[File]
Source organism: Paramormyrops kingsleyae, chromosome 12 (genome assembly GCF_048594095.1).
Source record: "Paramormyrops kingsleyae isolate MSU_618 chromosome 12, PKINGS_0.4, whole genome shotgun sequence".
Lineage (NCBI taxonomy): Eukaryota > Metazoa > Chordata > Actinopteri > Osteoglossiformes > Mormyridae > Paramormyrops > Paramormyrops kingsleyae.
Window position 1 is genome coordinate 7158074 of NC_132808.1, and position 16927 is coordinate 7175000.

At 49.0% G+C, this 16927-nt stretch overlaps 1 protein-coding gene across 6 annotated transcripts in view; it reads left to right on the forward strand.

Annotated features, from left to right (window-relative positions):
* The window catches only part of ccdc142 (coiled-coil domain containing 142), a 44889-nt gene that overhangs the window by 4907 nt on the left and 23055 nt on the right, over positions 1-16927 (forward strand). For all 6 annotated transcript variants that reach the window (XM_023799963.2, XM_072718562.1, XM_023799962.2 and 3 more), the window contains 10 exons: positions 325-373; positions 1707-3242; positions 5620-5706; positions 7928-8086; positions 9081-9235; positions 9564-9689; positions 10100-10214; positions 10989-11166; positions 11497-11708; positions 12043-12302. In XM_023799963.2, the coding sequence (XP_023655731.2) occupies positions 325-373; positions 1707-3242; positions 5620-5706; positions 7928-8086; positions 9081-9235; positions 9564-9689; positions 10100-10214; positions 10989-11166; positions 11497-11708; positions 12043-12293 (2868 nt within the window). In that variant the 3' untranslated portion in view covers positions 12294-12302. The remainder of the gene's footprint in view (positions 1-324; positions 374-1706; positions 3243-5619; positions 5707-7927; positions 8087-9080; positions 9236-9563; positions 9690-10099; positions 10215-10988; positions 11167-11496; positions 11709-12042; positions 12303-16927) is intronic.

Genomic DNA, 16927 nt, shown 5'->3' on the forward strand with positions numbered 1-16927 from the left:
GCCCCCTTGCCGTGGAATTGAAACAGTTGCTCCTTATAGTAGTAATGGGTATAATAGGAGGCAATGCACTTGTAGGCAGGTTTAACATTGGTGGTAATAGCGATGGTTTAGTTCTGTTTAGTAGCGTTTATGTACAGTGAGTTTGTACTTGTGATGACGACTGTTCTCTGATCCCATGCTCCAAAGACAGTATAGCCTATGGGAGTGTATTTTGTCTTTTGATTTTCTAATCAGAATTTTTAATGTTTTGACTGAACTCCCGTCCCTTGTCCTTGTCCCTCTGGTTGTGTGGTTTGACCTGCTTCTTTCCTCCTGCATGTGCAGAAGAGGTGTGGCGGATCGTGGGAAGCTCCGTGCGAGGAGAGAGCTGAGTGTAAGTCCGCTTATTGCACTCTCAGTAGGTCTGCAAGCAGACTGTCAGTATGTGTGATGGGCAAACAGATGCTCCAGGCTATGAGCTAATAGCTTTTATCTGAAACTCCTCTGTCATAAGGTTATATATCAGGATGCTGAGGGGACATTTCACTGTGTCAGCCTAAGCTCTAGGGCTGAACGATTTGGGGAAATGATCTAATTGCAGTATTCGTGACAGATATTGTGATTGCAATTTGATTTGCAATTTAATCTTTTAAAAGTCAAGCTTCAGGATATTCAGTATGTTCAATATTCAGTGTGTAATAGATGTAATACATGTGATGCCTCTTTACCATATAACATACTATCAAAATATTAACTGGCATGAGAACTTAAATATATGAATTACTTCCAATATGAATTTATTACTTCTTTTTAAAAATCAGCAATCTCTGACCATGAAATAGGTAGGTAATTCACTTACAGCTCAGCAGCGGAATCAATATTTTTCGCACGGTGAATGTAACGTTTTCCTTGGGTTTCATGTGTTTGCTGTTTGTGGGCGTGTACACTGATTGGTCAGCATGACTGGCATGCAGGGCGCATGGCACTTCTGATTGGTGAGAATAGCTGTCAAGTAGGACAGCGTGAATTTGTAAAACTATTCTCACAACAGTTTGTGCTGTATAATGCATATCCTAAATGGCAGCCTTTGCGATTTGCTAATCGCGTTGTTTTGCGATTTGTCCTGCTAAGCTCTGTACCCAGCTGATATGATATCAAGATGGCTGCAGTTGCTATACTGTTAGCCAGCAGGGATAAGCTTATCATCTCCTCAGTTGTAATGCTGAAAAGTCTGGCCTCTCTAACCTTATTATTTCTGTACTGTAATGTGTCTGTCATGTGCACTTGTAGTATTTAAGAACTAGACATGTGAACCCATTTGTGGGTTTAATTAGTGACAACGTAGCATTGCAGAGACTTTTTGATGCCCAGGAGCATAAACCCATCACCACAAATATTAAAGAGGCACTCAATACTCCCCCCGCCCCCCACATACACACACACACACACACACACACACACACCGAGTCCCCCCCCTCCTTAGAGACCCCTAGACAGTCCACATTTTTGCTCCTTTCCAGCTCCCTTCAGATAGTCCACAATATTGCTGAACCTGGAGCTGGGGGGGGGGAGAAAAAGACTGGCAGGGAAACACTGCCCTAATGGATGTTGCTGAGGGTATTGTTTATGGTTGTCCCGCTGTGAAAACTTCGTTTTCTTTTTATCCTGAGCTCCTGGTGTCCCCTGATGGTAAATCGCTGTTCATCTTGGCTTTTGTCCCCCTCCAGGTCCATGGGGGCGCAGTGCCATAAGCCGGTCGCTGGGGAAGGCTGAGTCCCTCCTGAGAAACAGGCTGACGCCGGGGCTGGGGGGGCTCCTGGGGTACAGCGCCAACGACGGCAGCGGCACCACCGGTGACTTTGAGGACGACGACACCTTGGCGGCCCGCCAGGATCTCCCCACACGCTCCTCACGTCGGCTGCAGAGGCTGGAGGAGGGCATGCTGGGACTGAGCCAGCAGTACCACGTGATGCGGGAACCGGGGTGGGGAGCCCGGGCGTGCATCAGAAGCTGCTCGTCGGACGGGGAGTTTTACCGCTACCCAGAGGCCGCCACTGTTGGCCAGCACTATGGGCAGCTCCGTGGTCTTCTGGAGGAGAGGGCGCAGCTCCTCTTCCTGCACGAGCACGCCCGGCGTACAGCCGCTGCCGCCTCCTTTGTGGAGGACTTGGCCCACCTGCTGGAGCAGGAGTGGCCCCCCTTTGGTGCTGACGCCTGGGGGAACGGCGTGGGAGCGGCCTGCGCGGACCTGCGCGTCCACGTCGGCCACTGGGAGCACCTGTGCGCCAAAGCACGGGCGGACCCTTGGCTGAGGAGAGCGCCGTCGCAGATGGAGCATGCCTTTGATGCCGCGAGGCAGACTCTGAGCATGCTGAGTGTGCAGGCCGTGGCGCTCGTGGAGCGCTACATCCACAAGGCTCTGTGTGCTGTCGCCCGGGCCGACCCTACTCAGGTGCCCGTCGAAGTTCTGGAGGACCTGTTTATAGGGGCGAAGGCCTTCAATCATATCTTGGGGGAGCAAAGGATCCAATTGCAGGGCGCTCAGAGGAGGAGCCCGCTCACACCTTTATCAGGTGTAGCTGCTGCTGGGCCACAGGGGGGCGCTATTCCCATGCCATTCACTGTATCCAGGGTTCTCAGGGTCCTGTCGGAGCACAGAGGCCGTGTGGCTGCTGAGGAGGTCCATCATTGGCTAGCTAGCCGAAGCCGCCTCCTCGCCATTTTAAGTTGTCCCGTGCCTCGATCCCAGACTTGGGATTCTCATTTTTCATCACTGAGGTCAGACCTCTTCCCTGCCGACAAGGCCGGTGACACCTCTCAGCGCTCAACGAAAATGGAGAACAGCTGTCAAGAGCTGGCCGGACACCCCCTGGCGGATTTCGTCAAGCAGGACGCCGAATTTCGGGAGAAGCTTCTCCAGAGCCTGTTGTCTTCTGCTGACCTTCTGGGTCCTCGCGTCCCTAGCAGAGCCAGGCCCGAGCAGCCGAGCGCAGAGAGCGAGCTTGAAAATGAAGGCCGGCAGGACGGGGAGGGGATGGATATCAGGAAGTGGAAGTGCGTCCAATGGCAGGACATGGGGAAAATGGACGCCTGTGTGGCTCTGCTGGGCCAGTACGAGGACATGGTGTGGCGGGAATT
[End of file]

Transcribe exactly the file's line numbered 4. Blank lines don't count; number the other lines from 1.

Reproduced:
Window position 1 is genome coordinate 7158074 of NC_132808.1, and position 16927 is coordinate 7175000.